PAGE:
Marketing research often measures consumer attitudes to understand purchase decisions. However, in our last article on the topic we showed that external/contextual factors such as the weather can have a stronger impact on purchase than category-related attitudes (the article is available here).
Leveraging the same tanning & sun protection dataset (with a purchase simulation of a polarizing sunblock concept called “ProSun” in different contexts. N=130), we further analyze the psychology of consumer choice and its influencers.
Attitudes to tanning are linked to “self-control”, and have no impact on sunblock choice.
From exploratory factor analysis, there is no specific factor capturing the different attitudinal variables that could be called “tanning attitudes”. In fact, .favorable attitudes to sunbathing like tanning enjoyment and the importance to get tanned highly correlate with risk-seeking on other aspects of life like early product adoption (i.e. switching risk).
Attitudes to tanning do not provide tanning-related information but are part of a much more general factor which combines aspects of spontaneity and attitude to risk, which we can call “general self-control”.
With “ProSun”, the no-risk/no-tanning concept we created for the research, the risk associated to the newness of the product is counterbalanced by its extreme risk-reduction benefit. In other words, the overall self-control factor is neutralized by design.
Ultimately, the choice of our polarizing concept is uninfluenced by any single category-related attitude because the factor they reflect has a zero-sum impact.
Contextual variables (weather and mood) strongly influence choice.
It is equally interesting to note that all contextual dimensions such as weather, selling point location and participants’ mood at the time of the interview were grouped in one factor. These variables are similar in the way that they have an unconscious impact and are eluding consumer control.
Before exploring the data, we postulated that location (indoor vs. outdoor) would have an impact on consumer’s choice. However, we observed no significant difference in purchase decision; whether people were interviewed inside or outside and we had to reject this hypothesis. We are of course surprised by this conclusion, and interested in learning more about the impact of location on consumer’s choice going forward.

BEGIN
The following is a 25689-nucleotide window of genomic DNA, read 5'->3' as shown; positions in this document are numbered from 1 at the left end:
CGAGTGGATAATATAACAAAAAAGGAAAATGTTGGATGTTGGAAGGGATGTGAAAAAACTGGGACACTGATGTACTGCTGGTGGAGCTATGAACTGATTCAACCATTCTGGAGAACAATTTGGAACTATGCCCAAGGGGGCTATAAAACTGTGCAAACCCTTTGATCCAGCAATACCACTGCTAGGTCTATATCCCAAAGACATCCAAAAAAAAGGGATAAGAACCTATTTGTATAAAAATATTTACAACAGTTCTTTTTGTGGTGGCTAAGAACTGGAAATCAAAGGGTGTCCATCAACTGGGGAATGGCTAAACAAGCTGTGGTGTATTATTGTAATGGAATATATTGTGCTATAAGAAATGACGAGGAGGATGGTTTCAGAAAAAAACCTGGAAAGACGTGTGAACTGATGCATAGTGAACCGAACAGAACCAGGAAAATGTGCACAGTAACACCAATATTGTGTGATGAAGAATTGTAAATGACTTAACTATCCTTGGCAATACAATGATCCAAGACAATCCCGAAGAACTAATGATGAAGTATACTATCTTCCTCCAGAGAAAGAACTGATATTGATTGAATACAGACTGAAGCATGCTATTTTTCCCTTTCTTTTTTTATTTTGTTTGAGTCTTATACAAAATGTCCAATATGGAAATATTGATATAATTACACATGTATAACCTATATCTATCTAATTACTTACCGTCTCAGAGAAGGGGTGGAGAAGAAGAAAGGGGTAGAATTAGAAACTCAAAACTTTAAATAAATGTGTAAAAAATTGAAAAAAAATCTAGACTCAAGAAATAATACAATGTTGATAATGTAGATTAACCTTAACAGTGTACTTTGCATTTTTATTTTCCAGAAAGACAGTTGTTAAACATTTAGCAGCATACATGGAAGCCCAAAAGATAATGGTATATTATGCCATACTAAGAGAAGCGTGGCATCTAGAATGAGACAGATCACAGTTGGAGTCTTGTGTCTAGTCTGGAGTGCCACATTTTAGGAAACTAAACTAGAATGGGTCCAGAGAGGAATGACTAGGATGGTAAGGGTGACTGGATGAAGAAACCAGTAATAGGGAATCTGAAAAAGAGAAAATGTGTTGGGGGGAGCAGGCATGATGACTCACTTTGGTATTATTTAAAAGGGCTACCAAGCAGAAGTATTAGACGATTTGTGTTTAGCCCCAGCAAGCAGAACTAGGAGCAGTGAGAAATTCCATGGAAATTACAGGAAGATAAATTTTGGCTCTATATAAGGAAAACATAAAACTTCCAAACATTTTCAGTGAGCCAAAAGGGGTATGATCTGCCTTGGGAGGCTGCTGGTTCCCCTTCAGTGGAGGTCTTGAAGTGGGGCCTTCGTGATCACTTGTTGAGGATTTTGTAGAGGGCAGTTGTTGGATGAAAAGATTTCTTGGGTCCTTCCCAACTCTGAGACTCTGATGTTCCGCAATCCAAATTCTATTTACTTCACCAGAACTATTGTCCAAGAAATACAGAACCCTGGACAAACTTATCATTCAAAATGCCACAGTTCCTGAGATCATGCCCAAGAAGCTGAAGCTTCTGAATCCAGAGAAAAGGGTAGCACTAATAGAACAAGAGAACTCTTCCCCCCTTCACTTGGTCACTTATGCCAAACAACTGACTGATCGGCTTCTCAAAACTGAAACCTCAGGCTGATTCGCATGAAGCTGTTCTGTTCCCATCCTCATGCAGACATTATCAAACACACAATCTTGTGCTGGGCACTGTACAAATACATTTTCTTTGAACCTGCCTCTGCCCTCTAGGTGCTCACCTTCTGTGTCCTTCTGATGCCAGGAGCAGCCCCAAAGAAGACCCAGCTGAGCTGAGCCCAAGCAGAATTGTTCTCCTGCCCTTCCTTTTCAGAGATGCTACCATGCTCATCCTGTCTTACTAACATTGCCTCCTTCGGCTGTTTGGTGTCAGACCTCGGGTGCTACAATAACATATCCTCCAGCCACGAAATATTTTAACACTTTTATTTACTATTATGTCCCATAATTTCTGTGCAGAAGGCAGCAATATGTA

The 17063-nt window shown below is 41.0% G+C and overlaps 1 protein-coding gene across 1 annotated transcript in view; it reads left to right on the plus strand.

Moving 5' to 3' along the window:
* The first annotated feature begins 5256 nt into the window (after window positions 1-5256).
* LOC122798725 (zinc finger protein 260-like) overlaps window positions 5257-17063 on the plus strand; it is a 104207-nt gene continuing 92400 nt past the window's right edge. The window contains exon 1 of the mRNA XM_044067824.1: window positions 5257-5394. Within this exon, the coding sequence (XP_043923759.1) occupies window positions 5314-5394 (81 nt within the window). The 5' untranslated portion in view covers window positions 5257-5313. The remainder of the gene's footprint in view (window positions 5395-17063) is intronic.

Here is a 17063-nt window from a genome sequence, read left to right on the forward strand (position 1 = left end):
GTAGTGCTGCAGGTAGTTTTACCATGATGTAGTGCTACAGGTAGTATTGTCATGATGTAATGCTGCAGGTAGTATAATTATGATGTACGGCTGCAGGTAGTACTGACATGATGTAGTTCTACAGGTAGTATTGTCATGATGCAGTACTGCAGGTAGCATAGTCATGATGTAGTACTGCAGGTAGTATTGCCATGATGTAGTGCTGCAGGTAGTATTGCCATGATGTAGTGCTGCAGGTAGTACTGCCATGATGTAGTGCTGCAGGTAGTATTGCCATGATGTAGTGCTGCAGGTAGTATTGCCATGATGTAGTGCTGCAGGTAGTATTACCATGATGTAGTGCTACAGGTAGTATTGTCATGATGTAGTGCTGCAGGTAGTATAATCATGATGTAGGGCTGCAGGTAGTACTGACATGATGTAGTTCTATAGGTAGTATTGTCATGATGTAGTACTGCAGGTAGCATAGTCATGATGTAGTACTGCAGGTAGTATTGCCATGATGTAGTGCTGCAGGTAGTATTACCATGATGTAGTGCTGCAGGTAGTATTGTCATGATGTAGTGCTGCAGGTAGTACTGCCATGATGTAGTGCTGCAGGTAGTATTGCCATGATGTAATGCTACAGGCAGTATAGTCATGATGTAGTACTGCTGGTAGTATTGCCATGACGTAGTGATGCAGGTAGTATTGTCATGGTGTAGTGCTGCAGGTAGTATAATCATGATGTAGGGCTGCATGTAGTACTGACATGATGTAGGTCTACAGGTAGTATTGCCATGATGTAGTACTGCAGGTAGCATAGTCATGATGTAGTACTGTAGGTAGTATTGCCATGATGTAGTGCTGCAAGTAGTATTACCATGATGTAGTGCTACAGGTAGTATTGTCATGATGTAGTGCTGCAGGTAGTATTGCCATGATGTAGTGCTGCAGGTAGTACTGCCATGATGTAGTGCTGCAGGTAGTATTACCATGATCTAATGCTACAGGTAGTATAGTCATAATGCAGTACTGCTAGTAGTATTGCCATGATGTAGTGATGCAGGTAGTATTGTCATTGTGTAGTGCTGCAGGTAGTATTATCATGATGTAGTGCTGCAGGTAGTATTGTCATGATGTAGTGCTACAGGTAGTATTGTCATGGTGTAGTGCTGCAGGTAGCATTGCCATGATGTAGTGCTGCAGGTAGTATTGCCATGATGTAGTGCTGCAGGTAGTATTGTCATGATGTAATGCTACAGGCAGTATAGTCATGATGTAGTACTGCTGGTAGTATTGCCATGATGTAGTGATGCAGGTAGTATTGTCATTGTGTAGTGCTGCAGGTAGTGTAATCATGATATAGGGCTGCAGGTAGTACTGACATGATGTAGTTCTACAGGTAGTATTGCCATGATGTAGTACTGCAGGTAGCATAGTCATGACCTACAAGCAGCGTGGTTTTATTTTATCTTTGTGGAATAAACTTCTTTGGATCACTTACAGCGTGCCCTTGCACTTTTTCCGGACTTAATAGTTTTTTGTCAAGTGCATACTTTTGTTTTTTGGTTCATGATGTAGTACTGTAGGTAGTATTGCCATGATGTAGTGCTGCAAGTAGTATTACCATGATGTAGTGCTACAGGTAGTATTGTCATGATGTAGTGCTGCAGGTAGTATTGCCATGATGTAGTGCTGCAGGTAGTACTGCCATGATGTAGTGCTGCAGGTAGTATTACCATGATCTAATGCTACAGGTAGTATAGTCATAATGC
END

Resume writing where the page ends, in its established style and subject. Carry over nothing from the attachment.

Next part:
After extra analysis, we find that weather influences purchase decisions in two ways: it has a direct influence on choice as well as an indirect effect through mood. The direct impact of weather on behaviors has already been proven[i], the impact of weather on mood as well[ii]. What is interesting to see is that these two effects are independent as the weather influences behaviors even without mood variations (i.e. keeping mood constant and comparing choice in the main weather conditions).
Finally, mood has an extra impact on its own that is uncorrelated to the weather (keeping weather constant). Mood negatively influences the choice of “ProSun”; the worse mood is, the more “ProSun” is chosen over other products. This choice is clearly the best long-term health option; people may act more rationally in a bad mood or more impulsively in a good mood. Either way, mood highly influences decision making.
Behaviors are better predictors of purchase decisions than attitudes.
Purchase rates of “ProSun” are different among men and women even though both genders show similar attitudes towards tanning.
What drives the difference in product choice comes from behaviors: women use higher SPF protections than men to avoid sunburns, which makes them more inclined to purchase our total protection.
More generally, sunscreen protections behaviors have a direct impact on the product choice. People who use high SPF or reapply sunscreen often tend to prefer “ProSun” over other brands.
Past category-related behaviors are much better predictors of choice than attitudes.
Marketing research should put more emphasis on contextual and behavioral data to reliably understand and predict consumer choices.
Measuring attitudes to understand purchase decision is a common approach in the marketing research industry. However, as we could see in the context of tanning, attitudes may not have any impact on consumer’s choices.
Decisions are significantly affected by contextual factors such as weather and mood that are unconscious or outside of his/her control. In addition to contextual factors, past behaviors are good predictors of current product choices.
And these are the factors researchers ought to prioritize in research.
Reinholtz N., Griskevicius V. (2011). On Sunshine, Snow, and Sex: Environmental Effects in Consumer Preference. Advances in Consumer Research; vol. 39, p. 97.
Murraya K., Di Murob F., Finna A., Popkowski Leszczyc P. (2010). The effect of weather on consumer spending. Journal of Retailing and Consumer Services: vol. 17:6, pp. 512-520.